Kamailio is SIP proxy what can handle 5000+ call setup per seconds and much more. Kamailio is great tool not only as SIP proxy, but in this example I will try to explain how to use it to secure your VoIP network against DDOS attacks.
If you face DDOS attack on your SIP/VoIP infrastructure, then it is good to understand what is a bottleneck. Is it your VoIP application or MySQL DB is overloaded due many requests, or some other 3rd party service is blocking VoIP system(like billing for example)? In some cases it can be network(too much packets arriving on server network card or router or maybe even your internet connection is not enough for all of that load), in this case Kamailio might not help, but there are solutions for that problem too, but probably we can discuss this next time.
In this scenario we will look into a case when there are bottleneck in your VoIP services. In this case we can put Kamailio as Proxy in front of your SIP/VoIP services and it should be easy as it gets, as far as your SIP/VoIP application supports SIP Path Extension. I have sample config for Kamailio as load-balancer using path - here
Default Kamailio config
has everything what we need, you just need to put in config file somewhere after others “defines”(just search for
It is worth to look into what those parts of code actually do.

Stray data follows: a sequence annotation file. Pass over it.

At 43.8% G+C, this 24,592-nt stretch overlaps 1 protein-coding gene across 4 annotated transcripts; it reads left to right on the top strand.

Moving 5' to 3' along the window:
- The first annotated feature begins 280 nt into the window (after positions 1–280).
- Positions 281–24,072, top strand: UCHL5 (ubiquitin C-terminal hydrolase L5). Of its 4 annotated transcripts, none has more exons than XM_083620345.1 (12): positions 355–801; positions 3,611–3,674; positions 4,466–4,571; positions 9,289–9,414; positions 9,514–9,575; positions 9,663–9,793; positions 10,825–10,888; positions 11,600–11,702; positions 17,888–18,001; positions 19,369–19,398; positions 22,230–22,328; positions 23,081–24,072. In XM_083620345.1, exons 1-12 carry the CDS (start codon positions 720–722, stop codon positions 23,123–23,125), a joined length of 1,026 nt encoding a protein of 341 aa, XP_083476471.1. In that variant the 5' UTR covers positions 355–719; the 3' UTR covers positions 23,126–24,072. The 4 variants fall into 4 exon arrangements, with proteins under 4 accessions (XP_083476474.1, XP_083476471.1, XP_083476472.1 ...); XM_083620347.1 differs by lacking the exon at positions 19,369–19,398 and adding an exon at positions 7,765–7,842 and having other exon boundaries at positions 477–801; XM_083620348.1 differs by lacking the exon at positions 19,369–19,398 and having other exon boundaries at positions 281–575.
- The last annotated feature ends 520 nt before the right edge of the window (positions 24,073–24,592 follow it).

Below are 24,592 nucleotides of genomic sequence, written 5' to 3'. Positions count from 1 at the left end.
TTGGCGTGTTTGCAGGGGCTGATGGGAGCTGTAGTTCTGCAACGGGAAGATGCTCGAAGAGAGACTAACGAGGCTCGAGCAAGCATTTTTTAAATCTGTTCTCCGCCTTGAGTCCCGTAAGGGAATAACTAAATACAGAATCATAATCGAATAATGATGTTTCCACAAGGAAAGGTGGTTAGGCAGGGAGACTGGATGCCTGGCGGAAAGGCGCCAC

First part of relevant code:
Here we are loading necessary libraries, pike for actual blocking and htable for hash table support. Kamailio will use hash tables (
$sht) for saving IP with flag 1 if it is should be blocked.
In this block first 3 lines tells how big time-period is(2 seconds) and how much requests are allowed during that period - 16. In reality it might be a bit more, but lets stick with this explanation, to make it easier to understand. 4th line is kind of technical settings, it basically tells how long to have IP in memory.
So htable parameters is self explanatory, what means that in 5 minutes block will be removed, so if we have blocked 1 IP then after 5 minutes Kamailio will start to process traffic again from that IP.
Last part of the code:
In first four lines of this block we make sure to not block our-self, 5–9 lines check if IP is already blocked and if it is, then we just stop processing this SIP request, so attacker will get no response. Last part of code is checking if there are an attack ongoing and if it is, we write to hash table, so next time code will not even reach this part but will exit on first 9 lines of code. After writing to hash table Kamailio stops processing and attacker gets no response.
As you can see this is not something very difficult to implement using Kamailio, so I hope this will be useful.